I know exactly how you feel! For the seven years I was struggling with my husband and watching leave me day by day, I couldn’t send cards either. He passed two years ago on Dec 26. I’m trying to make a life without him. Stay strong, God picked us to be the caregiver for a reason. Merry Christmas.

  3. Lee Ann says:

    There’s a family on facebook, whose little boy, Tripp was at daycare, and a big tree limb broke off and landed on his head. he was about 3. After months in the hospital, he has a traumatic brain injury and gets a lot of therapy, hoping he will improve. His Mother is pretty optimistic and glad he’s alive. She is pretty positive and hopeful that he will improve as he gets older. Its a very sad story. And its true, all of us at first are just happy they are alive, as your hubby is with you, even tho he isn’t really with you. This woman is bright and happy and loves her little boy. And went to Church yesterday, and saw one of his little friends dancing and laughing and running around. She grabbed her best friend and dragged her to the bathroom and bawled and screamed and cried and had a major breakdown. Because in reality she has her son there physically, but she knows he will never be the same as before. his name is Tripp Halstead if you ever want to find it.

    If you could choose a major catastrophe and your hubby would be gone, you would be so relieved when he was alive. That’s all we want is for them to be alive. Until you begin to realize what happens in the future. You’re getting through it. you are stronger than you know. Don’t worry about Christmas cards. Has anyone contacted you because they didn’t get one?

  4. Michelle Fox says:

    Lee Ann, while I appreciate your story and I am aware of Tripp’s journey, you are comparing apples to oranges.

    Karen, just hang on, I am counting the days for the holidays to be over. Today, I have the flu and just laying in bed and thinking..not good. Like you said, maybe create some new traditions and let the old ones sit in the archives until you want to retrieve cards for me either…pray that the season will bring you some joy through the eyes of your children.

    • Lee Ann says:

      No, what I was hoping to convey is the fact that at first, our only thought and hope is that they are alive. We will take them in any condition and any state as long as we have them physically with us. Then as time goes by, we begin to see the problems and the sadness of losing someone’s personality, and the sadness of physically they are beside us, but it will never again be what it should be. That’s what I was trying to explain . Maybe I explained it incorrectly. But whether its someone with a cognitive disorder or a small child with a brain injury, its all the same thing. The first order is to please keep them alive and beside me. The second thought is, “Wait a minute. I miss other things.”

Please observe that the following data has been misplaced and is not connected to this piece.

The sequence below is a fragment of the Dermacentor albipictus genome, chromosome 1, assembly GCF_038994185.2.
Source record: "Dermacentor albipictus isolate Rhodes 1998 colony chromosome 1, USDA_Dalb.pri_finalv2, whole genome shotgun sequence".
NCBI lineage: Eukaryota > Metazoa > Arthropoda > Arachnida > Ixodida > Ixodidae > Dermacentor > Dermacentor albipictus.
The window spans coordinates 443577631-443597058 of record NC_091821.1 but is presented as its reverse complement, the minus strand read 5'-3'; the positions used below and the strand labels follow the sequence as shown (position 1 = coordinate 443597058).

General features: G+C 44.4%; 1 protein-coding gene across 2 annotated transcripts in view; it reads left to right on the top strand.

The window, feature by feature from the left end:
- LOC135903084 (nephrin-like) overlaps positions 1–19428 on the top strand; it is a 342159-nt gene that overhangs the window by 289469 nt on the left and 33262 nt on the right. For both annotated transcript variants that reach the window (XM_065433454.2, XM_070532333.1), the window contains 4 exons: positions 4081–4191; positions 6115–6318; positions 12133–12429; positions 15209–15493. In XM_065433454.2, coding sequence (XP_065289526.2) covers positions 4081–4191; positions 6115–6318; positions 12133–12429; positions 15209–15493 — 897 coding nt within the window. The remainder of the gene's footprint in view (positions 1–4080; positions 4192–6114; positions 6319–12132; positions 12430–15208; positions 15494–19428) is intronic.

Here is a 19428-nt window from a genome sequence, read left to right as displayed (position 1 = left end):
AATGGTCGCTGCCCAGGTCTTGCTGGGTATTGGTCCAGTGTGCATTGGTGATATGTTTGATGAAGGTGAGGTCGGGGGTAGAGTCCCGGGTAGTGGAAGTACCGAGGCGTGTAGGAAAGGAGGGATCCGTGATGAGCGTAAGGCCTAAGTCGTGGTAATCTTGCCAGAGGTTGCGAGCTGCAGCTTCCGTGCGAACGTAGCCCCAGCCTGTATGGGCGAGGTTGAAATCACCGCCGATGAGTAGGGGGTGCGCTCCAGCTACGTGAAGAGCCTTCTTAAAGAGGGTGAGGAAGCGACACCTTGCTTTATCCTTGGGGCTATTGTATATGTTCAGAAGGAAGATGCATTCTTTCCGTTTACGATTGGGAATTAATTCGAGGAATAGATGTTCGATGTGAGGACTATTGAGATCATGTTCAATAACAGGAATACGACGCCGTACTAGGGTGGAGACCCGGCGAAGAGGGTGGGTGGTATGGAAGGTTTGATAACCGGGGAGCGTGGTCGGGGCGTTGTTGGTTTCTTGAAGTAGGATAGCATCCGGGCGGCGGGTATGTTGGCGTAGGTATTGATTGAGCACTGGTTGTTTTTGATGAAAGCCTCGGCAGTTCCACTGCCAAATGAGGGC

5. Elizabeth Gallagher says:

    Enjoy each day for the little things. There is no easy solution to the disease or your feelings and there are a thousand emotions attached to each one of them. Don’t be hard on yourself. All that you can do is the best you can do at the time and it changes constantly. I miss attending Mass with Paul, I miss the fireside chats we had, I miss just having him “get me thru the day”. I know he would be here if he could so I it helps to know he is with me in spirit. Do not be hard on yourself or the kids. You all have your own personal journey. Just remember, he may not know who you are anymore but you know who he is so he must be respected in the same way he was before this disease took hold. My favorite saying is “Life isn’t about waiting for the storm to pass. It’s learning to dance in the rain”. God Bless and take care. Have a Merry Christmas filled with new memories and traditions. Let me know if I can be of any help to you. Follow your heart!

  6. Elaine Ohm says:

    I stopped doing Christmas cards years ago. Saves time and money and one less stressful thing to worry about.

    As for the holidays, with my brother having the Alzheimer’s, its trying to incorporate him into our family traditions, when normal conversation is hard for him. He struggles to say what he wants. He ends up sitting and staring into space a lot. I think he gets more out of being with us than his demeanor indicates. So we are treading a thin line, of whose family “gets” Russ Christmas Eve, Christmas Day.

    My grandson turns 2 December 28. Do I bring Russ to the birthday party at my daughter’s house? Russ enjoys Wyatt, reminds him of his own son he’s not allowed to hold and hug. That means driving out to the nursing home, getting Russ ready, and strapping the seatbelt on him. (Not an easy task, since the meds he’s on have caused Russ to gain about 60 pounds.) Reverse to bring him back. Not sure what I’m going to do yet…